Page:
There once was an old farmer who lived in a remote region of the mainland, where the terrain is rough and the villagers manage to eek out a meager existence only through hard work and the grace of God. One day someone left the gate open on the farmer’s pasture, and his only horse ran away. Now, this was a very grave situation indeed, as in these parts it is said that one horse is worth ten sons or the earnings of a lifetime. The villagers, hearing of this great loss, came to console the farmer. With pity in their eyes of those who are glad it did not happen to them, the villagers shook their heads and moaned in unison that the running off of a horse is a terrible thing. The farmer, who was very wise, accepted their consolations and shaking his head, muttered calmly, “We'll just wait and see.”
Within a week the horse had returned, bringing with it three wild ponies of such magnificence only heard of in the ancient fables. The villagers all came to witness and marvel at these wondrous creatures, and some brought gifts in the hope of incurring favor, as now the farmer was a very rich man. With envy in their eyes, the villagers applauded the farmer for his good fortune. But the farmer appeared unmoved and, showing neither pride nor excitement, accepted their blessings, stating calmly, “We'll just wait and see.”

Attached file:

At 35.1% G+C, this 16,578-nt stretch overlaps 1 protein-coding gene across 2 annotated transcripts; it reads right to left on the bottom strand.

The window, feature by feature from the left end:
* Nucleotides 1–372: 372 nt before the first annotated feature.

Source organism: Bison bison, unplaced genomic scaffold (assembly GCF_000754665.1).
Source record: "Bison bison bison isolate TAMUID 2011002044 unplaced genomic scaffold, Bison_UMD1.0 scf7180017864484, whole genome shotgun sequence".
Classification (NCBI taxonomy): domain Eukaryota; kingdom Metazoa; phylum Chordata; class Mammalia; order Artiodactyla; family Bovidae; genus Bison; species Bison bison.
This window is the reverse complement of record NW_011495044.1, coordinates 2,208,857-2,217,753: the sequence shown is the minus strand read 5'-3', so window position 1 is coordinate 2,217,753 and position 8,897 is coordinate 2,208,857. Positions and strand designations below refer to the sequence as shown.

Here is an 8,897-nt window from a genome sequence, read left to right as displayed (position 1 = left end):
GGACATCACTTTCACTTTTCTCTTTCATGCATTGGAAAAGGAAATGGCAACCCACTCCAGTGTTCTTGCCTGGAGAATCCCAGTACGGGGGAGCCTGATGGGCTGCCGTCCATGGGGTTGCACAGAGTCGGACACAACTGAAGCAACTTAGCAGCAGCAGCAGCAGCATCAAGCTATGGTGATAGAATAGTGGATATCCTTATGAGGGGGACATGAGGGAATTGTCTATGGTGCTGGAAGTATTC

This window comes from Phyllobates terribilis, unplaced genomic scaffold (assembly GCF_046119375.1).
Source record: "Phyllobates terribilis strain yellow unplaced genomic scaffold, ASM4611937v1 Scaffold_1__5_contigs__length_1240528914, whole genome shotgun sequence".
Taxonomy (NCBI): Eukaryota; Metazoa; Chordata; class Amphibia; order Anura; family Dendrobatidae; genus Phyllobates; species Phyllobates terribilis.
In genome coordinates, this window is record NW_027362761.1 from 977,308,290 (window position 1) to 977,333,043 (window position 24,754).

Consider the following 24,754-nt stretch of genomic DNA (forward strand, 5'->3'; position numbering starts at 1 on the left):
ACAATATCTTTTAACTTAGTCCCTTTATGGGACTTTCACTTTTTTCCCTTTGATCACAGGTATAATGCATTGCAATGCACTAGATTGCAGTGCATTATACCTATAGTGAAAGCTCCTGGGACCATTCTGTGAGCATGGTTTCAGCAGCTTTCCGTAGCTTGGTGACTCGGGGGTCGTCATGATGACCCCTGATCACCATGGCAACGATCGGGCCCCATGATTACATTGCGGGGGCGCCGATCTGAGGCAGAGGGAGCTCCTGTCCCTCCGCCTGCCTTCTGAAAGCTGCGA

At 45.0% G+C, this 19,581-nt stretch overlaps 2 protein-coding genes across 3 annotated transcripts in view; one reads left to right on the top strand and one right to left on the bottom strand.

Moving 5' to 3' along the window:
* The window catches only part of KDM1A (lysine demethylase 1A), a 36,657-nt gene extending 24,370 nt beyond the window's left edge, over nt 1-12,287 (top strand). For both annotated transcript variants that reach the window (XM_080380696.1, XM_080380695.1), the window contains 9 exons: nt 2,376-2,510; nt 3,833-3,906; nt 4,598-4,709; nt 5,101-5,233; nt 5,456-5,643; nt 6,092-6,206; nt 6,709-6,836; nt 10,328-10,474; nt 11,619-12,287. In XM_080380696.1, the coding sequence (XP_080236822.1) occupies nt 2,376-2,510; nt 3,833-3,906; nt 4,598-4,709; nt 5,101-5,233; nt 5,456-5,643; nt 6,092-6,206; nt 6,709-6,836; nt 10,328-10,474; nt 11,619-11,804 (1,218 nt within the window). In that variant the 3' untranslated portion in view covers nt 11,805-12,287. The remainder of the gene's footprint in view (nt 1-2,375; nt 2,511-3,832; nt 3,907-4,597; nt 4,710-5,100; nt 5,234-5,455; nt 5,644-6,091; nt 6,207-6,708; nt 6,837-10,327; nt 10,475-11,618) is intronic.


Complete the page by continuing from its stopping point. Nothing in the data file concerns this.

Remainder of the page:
Three days later after the villagers had gone home, the farmer’s only son was out breaking in the new ponies. Their magnificence was matched by an unexpected strength, and the second pony threw and trampled the farmer’s son, leaving him near dead with two broken legs. There were tears in the old peasant’s eyes as he carried his child off the field. The son survived the critical period, and his bones were set, but as the villagers gathered to hear the news and lend support, the doctor could not pronounce if the son would ever walk again. With eyes like smug rodents whose faith in themselves is confirmed when ill fortune attends to a lucky man, the villagers shook their heads, lamenting what a tragedy had occurred for the farmer, who now had a cripple for a son. The old farmer thanked them for their concern and condolences, calmly saying, “We'll just wait and see.”